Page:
We need to provide the GM tube with a high voltage across its anode and cathode for this process to kick off. To do so, I'll use boost converter circuitry that I found here. (You can see my relevant circuitry in an included image on this page). The '555 timer is wired in astable mode such that it outputs pulses at it's Q output pin. C1, D1, R1, and R2 all control the amplitude of the pulses, but for our application I don't believe that the values you select will matter too much. Whenever the '555 timer outputs a positive pulse at Q, the transistor Q2 attached to Q will turk on, allowing current to flow through the inductor. At a certain point, the voltage at Q1's gate will rise enough to turn Q1 on. When Q1 turns on, the reset pin of the '555 will be triggered (note that it is active low). This causes the output at Q to go low, which causes Q2 to shut off. When Q2 shuts off, the inductor will do what inductors do: attempt to maintain the current that was previously flowing through it. The voltage across the inductor will spike, and a burst of current will flow through the inductor, through diode 2 (the diode prevents any current from flowing backwards and damaging the inductor) and into C2, where a high voltage will accumulate. R5 is a potentiometer. The one that I chose ranges from 0 to 100 ohms. The value of R5 determines the point at which Q1 is turned on, which in turn determines how much current the inductor will seek to preserve and therefore how big a voltage spike it will experience. In summary, the potentiometer's value determines what voltage level you will achieve. If you follow my circuit exactly, you should be able to range from about 30 volts to 500 volts stored in C2.
Note: Instead of using a '555 timer (which my professor called outdated), you could instead use an output pin of a micro-controller to provide pulses (PWM).
It is important that any parts that will be exposed to high voltage are rated appropriately. Here are the key components I used for the HV supply and their Digikey listings.
'555: LMC555CMX ($1.07 each)
Diode D2: 641-1018-1-ND (1 KV, 1 Amp) ($0.27 each)
HV Capacitors (C2, C3): 709-1039-1-ND (1 KV) ($0.48 each)
Inductor: 445-3823-ND (10 MH, 410 mA, 3.41 Ohm) ($3.02 each)
Potentiometer: CT2154-ND ($5.34 each)
The other resistors, capacitors, and diodes hooked to the '555 will not be exposed to high voltage and therefore you can use more off of the shelf components.
Some important notes on debugging:
The current flowing to the GM tubes is extremely small. If you attempt to measure the voltage after the diode with a standard multimeter or oscilloscope, your multimeter/oscilloscope will load the circuit and you will not be able to detect the high voltage! I got around this by measuring *before* D2. There is a lower impedance at this point of the circuit and therefore you will be able to see the high voltage on a standard oscilloscope. Another approach would be to get a very large resistor (on the order of 1 Giga-ohm and place it in series with your oscilloscope).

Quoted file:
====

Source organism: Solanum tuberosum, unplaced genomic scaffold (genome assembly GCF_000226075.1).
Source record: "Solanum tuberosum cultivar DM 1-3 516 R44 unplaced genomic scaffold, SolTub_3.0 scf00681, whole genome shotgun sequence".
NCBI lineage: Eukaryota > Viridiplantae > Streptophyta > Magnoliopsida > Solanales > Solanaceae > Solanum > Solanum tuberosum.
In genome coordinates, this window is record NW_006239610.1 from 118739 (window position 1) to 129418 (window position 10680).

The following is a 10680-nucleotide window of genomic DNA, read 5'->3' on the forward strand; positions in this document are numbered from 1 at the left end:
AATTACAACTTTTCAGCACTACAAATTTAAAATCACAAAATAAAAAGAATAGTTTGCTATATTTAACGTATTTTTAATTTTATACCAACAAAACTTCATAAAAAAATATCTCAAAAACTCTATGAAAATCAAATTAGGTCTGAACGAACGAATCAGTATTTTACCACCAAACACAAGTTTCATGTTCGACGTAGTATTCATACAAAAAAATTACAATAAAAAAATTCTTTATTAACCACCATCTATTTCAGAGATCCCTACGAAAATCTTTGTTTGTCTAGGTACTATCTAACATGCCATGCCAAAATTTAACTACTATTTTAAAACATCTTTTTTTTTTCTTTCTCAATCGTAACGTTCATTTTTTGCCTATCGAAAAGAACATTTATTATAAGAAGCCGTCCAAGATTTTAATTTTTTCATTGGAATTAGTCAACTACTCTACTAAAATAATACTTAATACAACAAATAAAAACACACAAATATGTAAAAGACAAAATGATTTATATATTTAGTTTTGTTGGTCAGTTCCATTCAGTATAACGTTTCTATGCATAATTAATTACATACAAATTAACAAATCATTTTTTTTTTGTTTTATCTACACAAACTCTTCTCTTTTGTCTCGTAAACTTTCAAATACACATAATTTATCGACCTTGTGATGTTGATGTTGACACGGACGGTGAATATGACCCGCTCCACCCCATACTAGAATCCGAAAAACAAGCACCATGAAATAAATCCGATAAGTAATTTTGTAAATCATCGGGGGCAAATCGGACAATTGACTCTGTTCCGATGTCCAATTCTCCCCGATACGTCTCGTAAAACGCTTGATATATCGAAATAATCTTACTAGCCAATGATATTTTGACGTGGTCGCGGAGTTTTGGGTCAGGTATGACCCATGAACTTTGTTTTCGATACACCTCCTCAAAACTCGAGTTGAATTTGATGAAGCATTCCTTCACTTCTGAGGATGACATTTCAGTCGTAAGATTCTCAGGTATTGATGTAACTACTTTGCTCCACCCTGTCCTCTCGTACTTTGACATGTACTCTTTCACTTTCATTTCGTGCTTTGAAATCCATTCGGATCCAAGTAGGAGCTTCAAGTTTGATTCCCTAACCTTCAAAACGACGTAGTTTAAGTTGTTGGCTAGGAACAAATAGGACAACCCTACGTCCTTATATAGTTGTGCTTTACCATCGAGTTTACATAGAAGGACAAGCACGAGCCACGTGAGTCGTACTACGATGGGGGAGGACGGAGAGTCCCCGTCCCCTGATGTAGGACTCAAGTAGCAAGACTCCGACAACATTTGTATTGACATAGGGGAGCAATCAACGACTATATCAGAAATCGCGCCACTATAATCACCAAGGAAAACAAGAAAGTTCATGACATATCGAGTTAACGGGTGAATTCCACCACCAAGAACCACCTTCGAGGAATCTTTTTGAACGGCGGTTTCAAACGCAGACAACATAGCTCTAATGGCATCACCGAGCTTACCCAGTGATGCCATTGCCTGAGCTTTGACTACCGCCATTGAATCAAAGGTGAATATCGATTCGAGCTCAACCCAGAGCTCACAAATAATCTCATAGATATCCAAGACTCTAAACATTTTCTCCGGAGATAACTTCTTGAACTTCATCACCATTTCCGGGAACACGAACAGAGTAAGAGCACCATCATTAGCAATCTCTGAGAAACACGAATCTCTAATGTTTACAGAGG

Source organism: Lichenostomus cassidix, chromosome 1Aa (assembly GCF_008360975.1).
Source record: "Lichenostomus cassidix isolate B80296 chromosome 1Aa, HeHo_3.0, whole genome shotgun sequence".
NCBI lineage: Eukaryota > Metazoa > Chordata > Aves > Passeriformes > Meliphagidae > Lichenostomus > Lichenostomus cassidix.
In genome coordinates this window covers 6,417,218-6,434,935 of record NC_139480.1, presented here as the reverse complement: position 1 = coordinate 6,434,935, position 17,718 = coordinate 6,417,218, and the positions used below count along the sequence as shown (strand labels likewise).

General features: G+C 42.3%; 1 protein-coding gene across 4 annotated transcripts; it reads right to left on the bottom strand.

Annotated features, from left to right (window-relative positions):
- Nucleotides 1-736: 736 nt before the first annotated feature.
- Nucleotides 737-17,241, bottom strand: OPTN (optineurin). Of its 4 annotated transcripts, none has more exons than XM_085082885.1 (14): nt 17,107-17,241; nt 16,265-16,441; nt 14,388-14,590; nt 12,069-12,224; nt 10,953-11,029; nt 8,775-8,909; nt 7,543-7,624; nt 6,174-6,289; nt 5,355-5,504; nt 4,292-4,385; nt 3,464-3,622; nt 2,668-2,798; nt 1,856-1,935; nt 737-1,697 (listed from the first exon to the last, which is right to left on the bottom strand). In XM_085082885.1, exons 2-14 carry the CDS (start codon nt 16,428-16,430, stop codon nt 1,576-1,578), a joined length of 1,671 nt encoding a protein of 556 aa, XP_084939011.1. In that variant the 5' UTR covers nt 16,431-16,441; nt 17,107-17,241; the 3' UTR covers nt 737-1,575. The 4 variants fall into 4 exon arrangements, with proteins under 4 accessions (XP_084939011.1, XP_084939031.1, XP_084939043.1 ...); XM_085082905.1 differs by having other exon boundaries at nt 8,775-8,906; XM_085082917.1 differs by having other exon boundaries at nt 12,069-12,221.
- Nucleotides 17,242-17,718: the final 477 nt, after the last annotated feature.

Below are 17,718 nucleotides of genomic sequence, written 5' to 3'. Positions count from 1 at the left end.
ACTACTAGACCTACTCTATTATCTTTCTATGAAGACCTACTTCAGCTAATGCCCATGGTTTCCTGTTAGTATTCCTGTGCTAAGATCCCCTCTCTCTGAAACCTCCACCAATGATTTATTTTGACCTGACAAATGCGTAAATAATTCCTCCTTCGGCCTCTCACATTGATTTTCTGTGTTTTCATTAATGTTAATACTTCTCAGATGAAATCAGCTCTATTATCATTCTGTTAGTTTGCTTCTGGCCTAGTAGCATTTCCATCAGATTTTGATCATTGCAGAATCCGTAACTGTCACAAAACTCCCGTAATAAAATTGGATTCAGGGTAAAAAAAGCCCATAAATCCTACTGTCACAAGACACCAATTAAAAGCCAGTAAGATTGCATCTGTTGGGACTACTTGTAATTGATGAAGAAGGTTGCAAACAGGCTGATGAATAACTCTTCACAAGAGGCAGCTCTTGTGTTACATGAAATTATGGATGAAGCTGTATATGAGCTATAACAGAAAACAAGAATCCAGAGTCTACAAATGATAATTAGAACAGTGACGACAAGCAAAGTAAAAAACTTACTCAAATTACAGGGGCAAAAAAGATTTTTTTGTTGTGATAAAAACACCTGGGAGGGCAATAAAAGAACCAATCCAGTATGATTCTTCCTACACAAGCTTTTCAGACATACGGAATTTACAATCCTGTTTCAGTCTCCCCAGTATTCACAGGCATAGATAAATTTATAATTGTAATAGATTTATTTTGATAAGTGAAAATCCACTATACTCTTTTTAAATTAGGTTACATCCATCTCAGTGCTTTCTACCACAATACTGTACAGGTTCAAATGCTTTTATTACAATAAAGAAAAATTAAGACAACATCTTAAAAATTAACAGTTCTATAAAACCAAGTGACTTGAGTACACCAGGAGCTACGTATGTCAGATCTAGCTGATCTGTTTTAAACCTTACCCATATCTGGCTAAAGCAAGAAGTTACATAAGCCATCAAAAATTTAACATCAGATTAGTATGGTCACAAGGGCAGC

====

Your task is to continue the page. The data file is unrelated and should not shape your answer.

When debugging, start with the potentiometer turned to its lowest value, and then slowly turn it and watch the resulting voltage. If there is a point at which the voltage suddenly drops down again, it could be that one of your parts is failing (double check that everything is soldered well and that your components are rated for high enough voltage and current). It could also be that your measuring device is still loading the circuit too much.
Next, we'll wire up the tubes to the HV supply!
Step 3: Attach Your GM Tubes to the HV Supply You Created
Next, check what the anode resistor rating is for your tube. For the SBM20 tube, 20 MegaOhms is recommended. This resistor limits the current through the tube and therefore is generally very high. I've split my resistance among 4 250K resistors (R7, R8, R9, R10) in order to limit the voltage drop across each one (since my resistors are not rated for high voltages). If you have high voltage resistors you could just use a single one. R11 is optional, and is meant for safety) (Actually I ended up removing mine in the end.) When you switch power off, a large voltage will remain stored in C2/C3. It will leak off slowly based on the cap's leakage properties, but R11 will drastically speed up the leakage. On the bright side, this means that there is less risk of shock/injury if you were to touch the circuit a few seconds after shutting off power. On the negative side, this resistor reduces the voltage stored in the capacitor. You might consider choosing a value significantly higher than 1M if you do choose to include it as a safety precaution. I am not sure of the purpose of R6, but it was included in my reference schematic (cited in the previous step) so I included it as well. I then include two separate 2x2 SMD connectors to attach to the anode and cathode of my tube: